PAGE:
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Weakening US economy threatens swelling corporate debt mountain


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Weakening US economy threatens swelling corporate debt mountain

Slowing U.S. economic growth and an expected rise in borrowing costs could leave American companies vulnerable after they gorged on debt during the pandemic.

Recent U.S. jobs and inflation data show signs of a slowdown in economic recovery, which could lead to a drop in corporate revenues. The Federal Reserve is also poised to tighten its ultra-loose monetary policy in the coming months, leading to a possible increase in borrowing costs. The twin threats could erode companies' ability to invest in growth and make interest payments as corporate debt levels climb ever higher, economists and analysts said.

"The record-high corporate debt leverage is a main concern, as much of it has been speculative-grade and it is still a bumpy road to recovery for some sectors," Nicole Serino, associate director of credit markets research at S&P Global Ratings, said in an email.

Corporate debt loads could become "unbearable" for the companies that carry them if the recovery in revenues starts to fizzle, Ratings has warned.

Borrowing to survive

Companies rushed to the bond market in early 2020 to take advantage of low borrowing costs, growing the debt held by nonfinancial corporations to $11.170 trillion, a $1 trillion increase over the course of the pandemic, according to the Federal Reserve. The total shot up to more than 55% of U.S. GDP in 2020 and remains above pre-pandemic levels.

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Rated U.S. companies issued $2.122 trillion in bonds during 2020 to make up for the pandemic-induced shortfall in revenues, according to LCD. The record annual total was up 59.7% from the 2019 figure. Companies have continued to issue bonds at historically elevated levels in 2021, reaching $1.417 trillion as of Sept. 15.

That debt buildup left companies well-capitalized, helping grow M&A, capital expenditures and spending on share buybacks and dividends in 2021.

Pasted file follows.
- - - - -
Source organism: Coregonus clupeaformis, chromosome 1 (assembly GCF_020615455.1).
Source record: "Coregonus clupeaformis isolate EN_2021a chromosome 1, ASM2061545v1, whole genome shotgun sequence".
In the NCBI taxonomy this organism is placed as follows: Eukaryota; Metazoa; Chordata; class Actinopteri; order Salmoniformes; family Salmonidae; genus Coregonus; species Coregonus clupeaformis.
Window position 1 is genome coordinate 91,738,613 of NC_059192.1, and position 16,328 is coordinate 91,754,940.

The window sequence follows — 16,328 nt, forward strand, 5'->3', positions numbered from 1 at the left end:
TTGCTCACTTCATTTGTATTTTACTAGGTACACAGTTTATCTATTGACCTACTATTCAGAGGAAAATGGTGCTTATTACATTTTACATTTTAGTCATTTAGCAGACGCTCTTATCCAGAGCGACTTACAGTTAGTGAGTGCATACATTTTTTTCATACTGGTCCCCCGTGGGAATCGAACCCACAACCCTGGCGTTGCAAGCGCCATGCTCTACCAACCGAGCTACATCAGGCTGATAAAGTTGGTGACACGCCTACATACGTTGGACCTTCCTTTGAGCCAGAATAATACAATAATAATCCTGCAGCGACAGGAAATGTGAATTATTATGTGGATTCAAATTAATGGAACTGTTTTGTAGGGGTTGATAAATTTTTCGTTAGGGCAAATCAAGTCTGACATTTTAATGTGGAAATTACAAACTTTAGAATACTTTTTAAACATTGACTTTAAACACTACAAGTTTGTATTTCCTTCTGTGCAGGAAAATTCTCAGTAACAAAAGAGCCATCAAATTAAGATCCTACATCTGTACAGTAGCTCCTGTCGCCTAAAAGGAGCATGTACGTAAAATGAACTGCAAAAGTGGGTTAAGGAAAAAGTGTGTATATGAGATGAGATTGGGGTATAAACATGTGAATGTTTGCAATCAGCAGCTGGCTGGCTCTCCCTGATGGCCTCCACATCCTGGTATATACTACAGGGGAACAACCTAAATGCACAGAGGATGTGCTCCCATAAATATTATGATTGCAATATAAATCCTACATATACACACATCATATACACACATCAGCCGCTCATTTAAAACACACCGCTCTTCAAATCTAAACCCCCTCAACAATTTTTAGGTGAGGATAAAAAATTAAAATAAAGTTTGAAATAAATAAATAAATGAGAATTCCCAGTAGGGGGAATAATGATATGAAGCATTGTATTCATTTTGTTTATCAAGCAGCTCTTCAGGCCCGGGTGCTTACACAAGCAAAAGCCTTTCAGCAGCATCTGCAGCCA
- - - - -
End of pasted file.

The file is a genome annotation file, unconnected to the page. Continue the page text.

Meanwhile, corporate defaults are reaching new lows. The U.S. trailing-12-month rate of defaults among non-investment-grade-rated companies fell to 3.8% in June from a peak of 6.7% in December 2020. Ratings forecasts the rate will fall to 2.5% by June 2022.

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The Federal Reserve's extensive buying of Treasurys has supported corporate bonds as investors have been driven out of the government bond market. But with inflation running hot and the economy recovering, the Fed is planning to taper its $120 billion-a-month asset purchasing program this year, potentially reducing demand for corporate bonds and driving yields higher, increasing the cost of borrowing.

"There is a decent chance that they announce [tapering] as early as November," Tiffany Wilding, U.S. economist at asset management group PIMCO, said in an email.

Debt runs higher, economic growth weakens

The willingness of investors to continue to back companies is not limitless, but for now, they seem unperturbed by the buildup of debt, experts say.

"Clearly there is a point when credit investors will transform into credit vigilantes should corporations become too greedy in [their] use of credit, but we think that is far off in investment grade-land," Frank Rybinski, director of macro strategy at Aegon Asset Management, said in an email.

Whereas in 2020 companies issued debt to cover lost revenues, in 2021 they have been taking advantage of low borrowing costs to refinance debt and push back maturities. Nonfinancial corporations reduced the amount of debt maturing over the 18-month period from July 2021 to the end of 2022 by 21% to $779 billion, according to Ratings.

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But by kicking the can down the road, companies risk pushing up the amount of nonfinancial rated debt quickly, from $570.0 billion in 2022 to a peak of $968.5 billion in 2025.

Meanwhile, signs of a slowing recovery are emerging. High inflation and weak jobs data led PIMCO to downgrade its U.S. GDP growth forecast for the third quarter to 3% quarter over quarter from 6.5% previously.

Core consumer price inflation — which excludes food and energy prices — rose 4% year over year in August, eating into household buying power. U.S. job growth also disappointed in August, with just 235,000 jobs added against expectations of 750,000.

A growth scare would pose a significant challenge for the earnings potential of U.S. companies, according to Adam Slater, lead economist at Oxford Economics. And a rise in borrowing rates relating to inflation would make it harder for companies to meet repayments.

"A shift to a higher inflation regime has only a 10%-15% probability, but even a fairly moderate rise in real interest rates could be a problem," Slater wrote in an Aug. 31 research note.

COVID-19 cases are also rising as the delta variant spreads. The Centers for Disease Control and Prevention recorded over 163,000 new daily coronavirus cases Sept. 15, up from less than 10,000 in mid-June.

The scale of the economic slowdown will determine the extent of investors' concerns. If growth slows to the long-term trend, then there will not be a significant repricing of credit, Aegon's Rybinski said.

"If the slowdown is recession-like, then credit risk rises sharply and with it the premium needed to compensate for the increased credit risk," Rybinski said.

LCD is an offering of S&P Global Market Intelligence.